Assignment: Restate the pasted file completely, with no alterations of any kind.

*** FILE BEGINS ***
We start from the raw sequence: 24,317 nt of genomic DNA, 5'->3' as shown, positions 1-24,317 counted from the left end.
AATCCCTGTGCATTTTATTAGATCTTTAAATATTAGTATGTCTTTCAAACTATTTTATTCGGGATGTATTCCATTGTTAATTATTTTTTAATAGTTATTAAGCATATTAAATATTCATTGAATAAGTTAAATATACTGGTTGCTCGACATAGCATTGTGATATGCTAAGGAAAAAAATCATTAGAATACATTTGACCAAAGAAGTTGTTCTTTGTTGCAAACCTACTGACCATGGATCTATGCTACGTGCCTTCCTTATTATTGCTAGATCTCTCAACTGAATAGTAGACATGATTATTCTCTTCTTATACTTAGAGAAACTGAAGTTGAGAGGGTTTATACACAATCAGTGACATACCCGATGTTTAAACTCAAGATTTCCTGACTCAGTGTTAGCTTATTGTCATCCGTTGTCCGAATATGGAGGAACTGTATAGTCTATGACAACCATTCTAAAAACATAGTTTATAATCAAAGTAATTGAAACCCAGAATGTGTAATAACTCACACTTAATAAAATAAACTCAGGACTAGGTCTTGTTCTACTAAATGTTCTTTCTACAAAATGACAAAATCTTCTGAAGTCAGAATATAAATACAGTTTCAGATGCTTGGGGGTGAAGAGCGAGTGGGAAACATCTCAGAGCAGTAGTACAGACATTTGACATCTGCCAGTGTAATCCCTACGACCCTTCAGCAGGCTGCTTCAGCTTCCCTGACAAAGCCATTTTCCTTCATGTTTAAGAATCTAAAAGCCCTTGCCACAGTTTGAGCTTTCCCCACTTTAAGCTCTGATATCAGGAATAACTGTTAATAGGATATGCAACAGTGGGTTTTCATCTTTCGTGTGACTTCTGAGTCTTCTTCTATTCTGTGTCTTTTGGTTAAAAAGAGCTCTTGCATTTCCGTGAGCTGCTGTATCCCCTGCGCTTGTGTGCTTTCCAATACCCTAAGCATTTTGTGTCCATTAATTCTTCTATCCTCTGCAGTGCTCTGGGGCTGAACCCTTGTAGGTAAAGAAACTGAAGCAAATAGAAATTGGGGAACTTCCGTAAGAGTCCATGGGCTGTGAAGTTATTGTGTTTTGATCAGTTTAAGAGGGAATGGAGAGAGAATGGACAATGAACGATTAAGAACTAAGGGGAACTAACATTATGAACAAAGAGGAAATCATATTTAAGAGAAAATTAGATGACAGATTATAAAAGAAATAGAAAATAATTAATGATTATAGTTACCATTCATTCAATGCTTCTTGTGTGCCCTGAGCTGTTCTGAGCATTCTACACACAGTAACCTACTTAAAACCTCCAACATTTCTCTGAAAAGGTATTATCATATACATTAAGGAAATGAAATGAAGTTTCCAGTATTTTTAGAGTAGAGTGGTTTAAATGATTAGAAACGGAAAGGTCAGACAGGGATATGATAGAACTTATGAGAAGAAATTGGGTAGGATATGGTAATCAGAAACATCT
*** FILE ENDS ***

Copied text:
We start from the raw sequence: 24,317 nt of genomic DNA, 5'->3' as shown, positions 1-24,317 counted from the left end.
AATCCCTGTGCATTTTATTAGATCTTTAAATATTAGTATGTCTTTCAAACTATTTTATTCGGGATGTATTCCATTGTTAATTATTTTTTAATAGTTATTAAGCATATTAAATATTCATTGAATAAGTTAAATATACTGGTTGCTCGACATAGCATTGTGATATGCTAAGGAAAAAAATCATTAGAATACATTTGACCAAAGAAGTTGTTCTTTGTTGCAAACCTACTGACCATGGATCTATGCTACGTGCCTTCCTTATTATTGCTAGATCTCTCAACTGAATAGTAGACATGATTATTCTCTTCTTATACTTAGAGAAACTGAAGTTGAGAGGGTTTATACACAATCAGTGACATACCCGATGTTTAAACTCAAGATTTCCTGACTCAGTGTTAGCTTATTGTCATCCGTTGTCCGAATATGGAGGAACTGTATAGTCTATGACAACCATTCTAAAAACATAGTTTATAATCAAAGTAATTGAAACCCAGAATGTGTAATAACTCACACTTAATAAAATAAACTCAGGACTAGGTCTTGTTCTACTAAATGTTCTTTCTACAAAATGACAAAATCTTCTGAAGTCAGAATATAAATACAGTTTCAGATGCTTGGGGGTGAAGAGCGAGTGGGAAACATCTCAGAGCAGTAGTACAGACATTTGACATCTGCCAGTGTAATCCCTACGACCCTTCAGCAGGCTGCTTCAGCTTCCCTGACAAAGCCATTTTCCTTCATGTTTAAGAATCTAAAAGCCCTTGCCACAGTTTGAGCTTTCCCCACTTTAAGCTCTGATATCAGGAATAACTGTTAATAGGATATGCAACAGTGGGTTTTCATCTTTCGTGTGACTTCTGAGTCTTCTTCTATTCTGTGTCTTTTGGTTAAAAAGAGCTCTTGCATTTCCGTGAGCTGCTGTATCCCCTGCGCTTGTGTGCTTTCCAATACCCTAAGCATTTTGTGTCCATTAATTCTTCTATCCTCTGCAGTGCTCTGGGGCTGAACCCTTGTAGGTAAAGAAACTGAAGCAAATAGAAATTGGGGAACTTCCGTAAGAGTCCATGGGCTGTGAAGTTATTGTGTTTTGATCAGTTTAAGAGGGAATGGAGAGAGAATGGACAATGAACGATTAAGAACTAAGGGGAACTAACATTATGAACAAAGAGGAAATCATATTTAAGAGAAAATTAGATGACAGATTATAAAAGAAATAGAAAATAATTAATGATTATAGTTACCATTCATTCAATGCTTCTTGTGTGCCCTGAGCTGTTCTGAGCATTCTACACACAGTAACCTACTTAAAACCTCCAACATTTCTCTGAAAAGGTATTATCATATACATTAAGGAAATGAAATGAAGTTTCCAGTATTTTTAGAGTAGAGTGGTTTAAATGATTAGAAACGGAAAGGTCAGACAGGGATATGATAGAACTTATGAGAAGAAATTGGGTAGGATATGGTAATCAGAAACATCT